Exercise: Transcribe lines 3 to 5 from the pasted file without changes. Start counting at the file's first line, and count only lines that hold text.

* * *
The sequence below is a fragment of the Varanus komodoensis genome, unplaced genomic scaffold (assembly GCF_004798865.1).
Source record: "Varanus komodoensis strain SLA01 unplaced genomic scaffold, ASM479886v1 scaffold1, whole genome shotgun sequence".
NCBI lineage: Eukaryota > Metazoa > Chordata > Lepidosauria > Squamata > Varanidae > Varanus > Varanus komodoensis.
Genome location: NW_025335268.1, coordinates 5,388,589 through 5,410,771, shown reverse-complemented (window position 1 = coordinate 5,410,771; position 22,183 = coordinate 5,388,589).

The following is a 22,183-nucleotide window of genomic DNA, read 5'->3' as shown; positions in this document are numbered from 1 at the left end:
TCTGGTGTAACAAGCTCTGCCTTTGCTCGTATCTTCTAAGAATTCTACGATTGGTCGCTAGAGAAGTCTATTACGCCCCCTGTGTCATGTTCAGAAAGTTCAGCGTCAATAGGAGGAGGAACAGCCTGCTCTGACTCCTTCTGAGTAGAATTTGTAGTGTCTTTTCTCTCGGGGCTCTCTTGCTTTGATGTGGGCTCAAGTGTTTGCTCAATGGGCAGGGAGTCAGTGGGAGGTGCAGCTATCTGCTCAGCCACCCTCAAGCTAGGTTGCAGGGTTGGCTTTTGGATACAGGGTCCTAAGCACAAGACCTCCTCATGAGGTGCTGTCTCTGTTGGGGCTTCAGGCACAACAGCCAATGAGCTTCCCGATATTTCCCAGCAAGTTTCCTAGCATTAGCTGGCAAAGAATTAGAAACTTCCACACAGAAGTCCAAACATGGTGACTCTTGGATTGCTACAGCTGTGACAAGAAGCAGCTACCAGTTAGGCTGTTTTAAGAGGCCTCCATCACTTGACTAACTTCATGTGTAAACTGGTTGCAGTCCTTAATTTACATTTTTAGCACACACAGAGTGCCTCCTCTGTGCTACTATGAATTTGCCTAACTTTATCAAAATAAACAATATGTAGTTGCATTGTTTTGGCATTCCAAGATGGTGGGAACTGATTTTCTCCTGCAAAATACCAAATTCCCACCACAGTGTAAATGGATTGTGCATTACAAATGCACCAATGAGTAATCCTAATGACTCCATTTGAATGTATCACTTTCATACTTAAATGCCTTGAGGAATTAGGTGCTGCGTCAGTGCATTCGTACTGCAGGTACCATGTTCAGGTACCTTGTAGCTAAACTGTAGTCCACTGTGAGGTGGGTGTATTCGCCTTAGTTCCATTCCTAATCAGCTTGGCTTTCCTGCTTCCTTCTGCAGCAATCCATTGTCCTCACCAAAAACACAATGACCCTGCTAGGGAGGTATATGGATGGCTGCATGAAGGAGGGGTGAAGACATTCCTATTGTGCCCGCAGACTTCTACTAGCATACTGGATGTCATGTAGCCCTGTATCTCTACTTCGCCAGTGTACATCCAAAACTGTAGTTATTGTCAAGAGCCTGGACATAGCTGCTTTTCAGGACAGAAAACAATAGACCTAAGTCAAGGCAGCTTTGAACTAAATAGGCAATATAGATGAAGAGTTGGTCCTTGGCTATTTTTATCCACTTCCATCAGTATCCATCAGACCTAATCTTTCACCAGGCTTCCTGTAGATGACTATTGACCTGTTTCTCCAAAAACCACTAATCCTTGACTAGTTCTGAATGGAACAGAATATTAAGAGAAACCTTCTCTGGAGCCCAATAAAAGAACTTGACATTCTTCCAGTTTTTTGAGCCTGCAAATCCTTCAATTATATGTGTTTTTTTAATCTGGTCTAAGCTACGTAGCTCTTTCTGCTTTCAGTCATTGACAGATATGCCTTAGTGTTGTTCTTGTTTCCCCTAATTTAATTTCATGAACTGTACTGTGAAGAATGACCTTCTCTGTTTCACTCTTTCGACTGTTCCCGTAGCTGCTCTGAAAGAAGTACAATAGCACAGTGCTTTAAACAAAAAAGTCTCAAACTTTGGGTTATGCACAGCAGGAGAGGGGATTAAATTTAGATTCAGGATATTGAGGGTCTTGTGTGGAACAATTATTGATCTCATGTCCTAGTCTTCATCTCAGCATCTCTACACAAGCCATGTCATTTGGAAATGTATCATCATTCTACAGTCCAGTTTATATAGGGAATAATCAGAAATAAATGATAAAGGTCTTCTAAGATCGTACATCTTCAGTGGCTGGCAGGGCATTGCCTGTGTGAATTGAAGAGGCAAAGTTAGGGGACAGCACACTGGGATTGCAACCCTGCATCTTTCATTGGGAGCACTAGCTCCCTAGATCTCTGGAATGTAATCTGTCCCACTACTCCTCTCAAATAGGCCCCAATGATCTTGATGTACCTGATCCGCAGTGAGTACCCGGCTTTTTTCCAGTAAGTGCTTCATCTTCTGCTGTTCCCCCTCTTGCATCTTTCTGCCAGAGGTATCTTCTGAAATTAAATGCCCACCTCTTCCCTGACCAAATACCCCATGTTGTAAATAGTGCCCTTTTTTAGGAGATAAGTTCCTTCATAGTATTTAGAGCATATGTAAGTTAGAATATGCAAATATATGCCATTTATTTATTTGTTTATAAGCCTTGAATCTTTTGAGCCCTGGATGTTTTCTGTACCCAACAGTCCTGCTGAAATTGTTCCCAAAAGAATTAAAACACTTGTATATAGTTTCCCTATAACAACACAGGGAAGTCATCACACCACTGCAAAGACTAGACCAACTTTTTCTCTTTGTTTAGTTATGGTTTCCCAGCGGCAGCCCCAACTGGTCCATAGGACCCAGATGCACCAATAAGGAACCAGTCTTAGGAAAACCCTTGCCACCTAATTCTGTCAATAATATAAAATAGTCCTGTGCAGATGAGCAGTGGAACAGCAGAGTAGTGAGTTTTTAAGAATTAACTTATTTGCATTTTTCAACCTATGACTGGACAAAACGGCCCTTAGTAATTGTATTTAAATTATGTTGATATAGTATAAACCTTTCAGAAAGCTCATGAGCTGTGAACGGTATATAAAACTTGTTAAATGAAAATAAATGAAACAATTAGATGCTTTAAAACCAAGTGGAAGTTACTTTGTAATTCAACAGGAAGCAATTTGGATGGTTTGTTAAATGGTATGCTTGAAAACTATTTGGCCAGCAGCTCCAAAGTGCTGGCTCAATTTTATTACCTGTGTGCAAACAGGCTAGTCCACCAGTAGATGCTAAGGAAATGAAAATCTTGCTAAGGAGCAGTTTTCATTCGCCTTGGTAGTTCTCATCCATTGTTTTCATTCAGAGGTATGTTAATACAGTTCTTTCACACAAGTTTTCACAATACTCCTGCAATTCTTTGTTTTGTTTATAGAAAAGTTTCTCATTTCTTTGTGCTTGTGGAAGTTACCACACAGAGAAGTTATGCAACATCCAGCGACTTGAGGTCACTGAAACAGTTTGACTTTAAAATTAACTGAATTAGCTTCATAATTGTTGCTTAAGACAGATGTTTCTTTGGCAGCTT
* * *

NCBI lineage: Eukaryota > Metazoa > Chordata > Lepidosauria > Squamata > Varanidae > Varanus > Varanus komodoensis.
Genome location: NW_025335268.1, coordinates 5,388,589 through 5,410,771, shown reverse-complemented (window position 1 = coordinate 5,410,771; position 22,183 = coordinate 5,388,589).

The following is a 22,183-nucleotide window of genomic DNA, read 5'->3' as shown; positions in this document are numbered from 1 at the left end: